You could track the perp yourself, but then what?Lionello DelPiccolo for Unsplash
At about 11 a.m. Thanksgiving, someone stole my daughter’s Subaru from the driveway in front of her dad’s Lake Highlands home, where the family was gathering for lunch.
I arrived just after she realized the car was gone. Chaos ensued. “Did you leave the keys in it?!” we hollared unhelpfully. She admitted through tears that she “might have.”
I called the police, my dad drove around the neighborhood, my ex husband called the dealership and then OnStar.
The police would not be out to take a report until the next day. But through OnStar we tracked the vehicle to a nearby address. Excited, we updated law enforcement, but the knowledge did nothing to elevate our case’s urgency. Sparing you the finer details, this led my former spouse and our respective septuagenarian fathers to stage a stakeout in a known high-crime apartment complex.
And who among us would not feel vengeful at someone for stealing our things, making our daughters cry, ruining our Thanksgiving?
“Everybody’s had something stolen from them and wished they had gotten it back, had some agency in that scenario, had something they could do,” says one petty-crime victim in this Washington Post piece, as he explains why he put an AirTag tracker on his electric scooter. “It feels empowering and feels accessible, that’s what’s attractive about it.”
But that’s in San Francisco. Here in Texas the victims have guns. That mixed with old-man rage rooted in past petty injustices made for a fraught situation.
Today we can trace our phones, laptops, cars and purses. We can watch video of thieves plucking packages off our porches. We share suspects’ images on social media, instigate hyperlocal manhunts. All before the police arrive to take a report.
One Lake Highlands Estates neighbor shared a similar experience this week in an all-neighborhood post on Nextdoor. (My dad shared it with me, with the comment “Sound familiar?”)
At about 7:30 a.m. on a recent weekday, two opportunistic thieves took off in this neighborhood resident’s car, which, he indicates, was warming up in the driveway for the commute to school.
The victims caught it on video — the perps look like a couple of young guys, wearing backpacks, posing as teenagers walking to school.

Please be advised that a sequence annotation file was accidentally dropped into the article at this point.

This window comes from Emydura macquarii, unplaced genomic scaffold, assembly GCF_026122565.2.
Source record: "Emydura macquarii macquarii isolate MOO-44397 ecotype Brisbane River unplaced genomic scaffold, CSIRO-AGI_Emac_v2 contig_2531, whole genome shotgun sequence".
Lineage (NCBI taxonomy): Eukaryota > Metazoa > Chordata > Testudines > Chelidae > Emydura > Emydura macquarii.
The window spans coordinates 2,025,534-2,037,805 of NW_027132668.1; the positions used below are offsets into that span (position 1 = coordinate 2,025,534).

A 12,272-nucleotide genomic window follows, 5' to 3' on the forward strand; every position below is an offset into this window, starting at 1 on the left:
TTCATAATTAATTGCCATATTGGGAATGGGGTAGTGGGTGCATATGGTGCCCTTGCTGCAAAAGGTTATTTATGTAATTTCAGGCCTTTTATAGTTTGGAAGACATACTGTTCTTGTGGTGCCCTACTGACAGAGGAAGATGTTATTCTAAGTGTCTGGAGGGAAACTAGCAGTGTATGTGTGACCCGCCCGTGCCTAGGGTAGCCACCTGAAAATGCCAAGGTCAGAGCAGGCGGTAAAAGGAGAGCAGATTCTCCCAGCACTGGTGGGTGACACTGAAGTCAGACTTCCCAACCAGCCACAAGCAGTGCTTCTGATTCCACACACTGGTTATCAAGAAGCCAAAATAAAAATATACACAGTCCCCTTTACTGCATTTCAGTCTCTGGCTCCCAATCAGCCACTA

But it typically will be hours, maybe a day, before police arrive to see the evidence. That’s because non-violent crimes like these are very low priority. Even if you have video of the perpetrators or eyes on your stolen Subaru. Last year, a memo about not dispatching officers to non-violent crimes made news. (While the directive was retracted, it seems it wasn’t, really).
The Post article examines the “balance of safety, revenge and wait times.”
As one police spokesman told the paper, “There are some people savvy enough to retrieve their property, but we don’t recommend that at all. You don’t know what people are willing to do.”
(We put a call in to Dallas Police Department, but 24 hours after a public information officer said someone would get back to me, I hadn’t heard back).
Understaffed and working hard to reduce violent crimes, Dallas police are often dealing with more urgent situations. So it makes perfect sense that nonviolent property crimes are pushed to the bottom of the priority queue.
The victims in the Lake Highlands Estates case probably got that, which is why they “played detective,” as they put it, and “took matters into our own hands.”
With surveillance images of the car thieves, the complainants say they went to local store and garage attendants, asking if they knew the guys. One did and suggested they check the Estate Lane Motel 6 parking lot.
“As a long shot, we drove by there and sure enough there was my wife’s car,” the neighbor notes.
The couple immediately alerted police, but it was still a low priority. So they found a patrol cop to help.
“We found an officer driving by and asked him to please follow us. He saw the car and the suspect was inside of it; suspect immediately ran and several police chased him down through the mud and got him into custody.”
Now that is a satisfying outcome.
In my case of the would-be vigilante grandpas, they waited three hours for either police to show or the suspects to emerge. Meanwhile, OnStar disabled our stolen vehicle. As evening fell, and heads cooled, the guys settled on calling a tow truck to retrieve the Subaru. For the record, I — like the police and the makers of GPS trackers and OnStar, etcetera — discourage the whole stakeout thing.
Trackers such as Apple AirTag are “part of a booming ‘do it yourself’ security market that can generate as much fear as safety,” as the Post puts it. Many are marketed as devices that help you find lost keys and such but are used off label for tracking stolen property.
The companies that make trackers recommend calling police and never confronting someone you think has stolen your gear.